Re:Why? (4, Insightful)

Meneth (872868) | more than 3 years ago | (#33574064)

I've got one: A security program that's not free software? Any slashdotter should know better. :)

Re:Why? (1)

kangsterizer (1698322) | more than 3 years ago | (#33574522)

None of the sources give any clear reason why people should not use this program.

It's a classic of the internet age news. Except a few.. exceptions:

There's never a real source. (source links are links to equally vague articles)
There's never a real analysis, god forbid journalism work (each news item is processed in a matter of seconds anyway and only the "wow => ad clicks" effect matters)
There's never an explanation. No one cares for the reason, the facts, etc. They just care about a quick "HAHA LOOK THEY SUK (or rok. yeh no C!)", even thus the reasons are always what's really interesting once you're past reading news as pure "quick entertainment"

It happens be it a Slashdot post (community reviewed news), a blog post (well duh, blog posts are made by randoms), a news site (well duh, those aren't real journalists) or journalist (well duh, journalists are a disappearing specie.)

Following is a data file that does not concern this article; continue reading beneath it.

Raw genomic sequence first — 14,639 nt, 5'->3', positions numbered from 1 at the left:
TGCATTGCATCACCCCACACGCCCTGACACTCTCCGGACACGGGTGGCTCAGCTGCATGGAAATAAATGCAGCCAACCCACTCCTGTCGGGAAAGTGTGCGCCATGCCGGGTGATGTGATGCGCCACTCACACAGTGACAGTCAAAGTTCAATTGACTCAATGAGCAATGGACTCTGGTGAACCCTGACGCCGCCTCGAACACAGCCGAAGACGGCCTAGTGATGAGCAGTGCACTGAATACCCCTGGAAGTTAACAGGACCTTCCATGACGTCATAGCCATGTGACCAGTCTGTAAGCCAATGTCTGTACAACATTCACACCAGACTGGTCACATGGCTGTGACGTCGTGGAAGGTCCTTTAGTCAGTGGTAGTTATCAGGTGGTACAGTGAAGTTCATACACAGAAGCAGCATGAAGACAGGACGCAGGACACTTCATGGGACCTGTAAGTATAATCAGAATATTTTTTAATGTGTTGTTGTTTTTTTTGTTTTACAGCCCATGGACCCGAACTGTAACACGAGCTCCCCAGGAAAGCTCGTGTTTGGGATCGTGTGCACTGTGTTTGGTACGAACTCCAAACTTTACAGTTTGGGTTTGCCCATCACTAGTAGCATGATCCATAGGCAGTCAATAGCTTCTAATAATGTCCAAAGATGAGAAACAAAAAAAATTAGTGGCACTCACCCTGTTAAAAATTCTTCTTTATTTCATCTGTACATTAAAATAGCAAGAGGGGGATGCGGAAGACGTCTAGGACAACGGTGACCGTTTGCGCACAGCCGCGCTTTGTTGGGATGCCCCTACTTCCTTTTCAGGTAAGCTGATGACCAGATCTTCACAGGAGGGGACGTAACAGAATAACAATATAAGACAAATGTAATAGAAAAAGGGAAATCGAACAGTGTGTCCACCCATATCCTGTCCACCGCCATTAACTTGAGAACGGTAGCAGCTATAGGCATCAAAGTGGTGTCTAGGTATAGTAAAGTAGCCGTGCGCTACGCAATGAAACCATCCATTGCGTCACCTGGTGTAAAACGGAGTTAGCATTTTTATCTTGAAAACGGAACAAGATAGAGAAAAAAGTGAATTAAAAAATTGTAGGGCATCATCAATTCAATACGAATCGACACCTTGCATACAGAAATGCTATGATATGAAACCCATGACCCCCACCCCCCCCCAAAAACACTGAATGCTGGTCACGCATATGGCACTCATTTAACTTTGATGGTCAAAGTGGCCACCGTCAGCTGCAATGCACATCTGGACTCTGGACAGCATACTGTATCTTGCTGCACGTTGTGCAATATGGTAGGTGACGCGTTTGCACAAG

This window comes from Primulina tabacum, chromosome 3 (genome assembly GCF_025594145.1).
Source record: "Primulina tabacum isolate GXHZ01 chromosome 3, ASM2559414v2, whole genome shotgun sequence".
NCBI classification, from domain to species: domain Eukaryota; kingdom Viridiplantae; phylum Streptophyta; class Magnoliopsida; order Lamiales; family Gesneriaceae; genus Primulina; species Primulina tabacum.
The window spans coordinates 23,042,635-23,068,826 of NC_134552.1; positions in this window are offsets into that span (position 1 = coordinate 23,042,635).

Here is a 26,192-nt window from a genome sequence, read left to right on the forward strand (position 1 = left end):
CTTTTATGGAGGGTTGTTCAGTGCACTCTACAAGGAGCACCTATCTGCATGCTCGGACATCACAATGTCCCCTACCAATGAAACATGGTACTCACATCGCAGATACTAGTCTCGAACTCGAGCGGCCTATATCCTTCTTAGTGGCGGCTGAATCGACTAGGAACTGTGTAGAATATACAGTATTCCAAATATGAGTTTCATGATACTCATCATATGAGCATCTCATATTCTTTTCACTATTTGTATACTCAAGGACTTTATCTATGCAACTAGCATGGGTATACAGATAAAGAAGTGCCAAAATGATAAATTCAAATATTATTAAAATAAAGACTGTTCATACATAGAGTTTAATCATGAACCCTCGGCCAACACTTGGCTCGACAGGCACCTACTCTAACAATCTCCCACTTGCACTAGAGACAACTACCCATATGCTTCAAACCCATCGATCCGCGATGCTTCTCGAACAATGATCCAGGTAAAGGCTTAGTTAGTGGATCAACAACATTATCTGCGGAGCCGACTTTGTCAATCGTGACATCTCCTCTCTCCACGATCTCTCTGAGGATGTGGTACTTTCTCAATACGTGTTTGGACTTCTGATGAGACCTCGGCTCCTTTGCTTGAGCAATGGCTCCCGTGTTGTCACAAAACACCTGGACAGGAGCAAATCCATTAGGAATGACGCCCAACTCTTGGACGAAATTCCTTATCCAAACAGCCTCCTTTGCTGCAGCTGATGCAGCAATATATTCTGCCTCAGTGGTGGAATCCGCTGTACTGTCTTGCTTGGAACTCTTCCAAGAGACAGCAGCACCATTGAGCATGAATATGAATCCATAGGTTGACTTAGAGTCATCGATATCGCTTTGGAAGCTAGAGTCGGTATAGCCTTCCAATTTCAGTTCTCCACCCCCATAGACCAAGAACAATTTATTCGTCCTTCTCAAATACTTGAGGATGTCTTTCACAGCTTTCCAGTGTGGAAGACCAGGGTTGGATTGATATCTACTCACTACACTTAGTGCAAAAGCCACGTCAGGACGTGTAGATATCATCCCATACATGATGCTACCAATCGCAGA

Alternatives? (1)

sanosuke001 (640243) | more than 3 years ago | (#33573230)

So, if he says it's a horribly written piece of software or it just doesn't do what he wants or whatever his reasons are; is he going to write something better? Because if this is the only option, why should people stop using it? Just because this guy says he doesn't like it means that we should do what he says without any information as to an alternative he approves of? Hell, people saying that you should do x over y "just because" is bullshit.

Re:Alternatives? (0)

Anonymous Coward | more than 3 years ago | (#33573568)

Or perhaps, circumventing a state-sponsored firewall is extremely hard, and getting busted by said state because of flaws in such software could have extremely negative consequences (such as fines, arrest or prison)?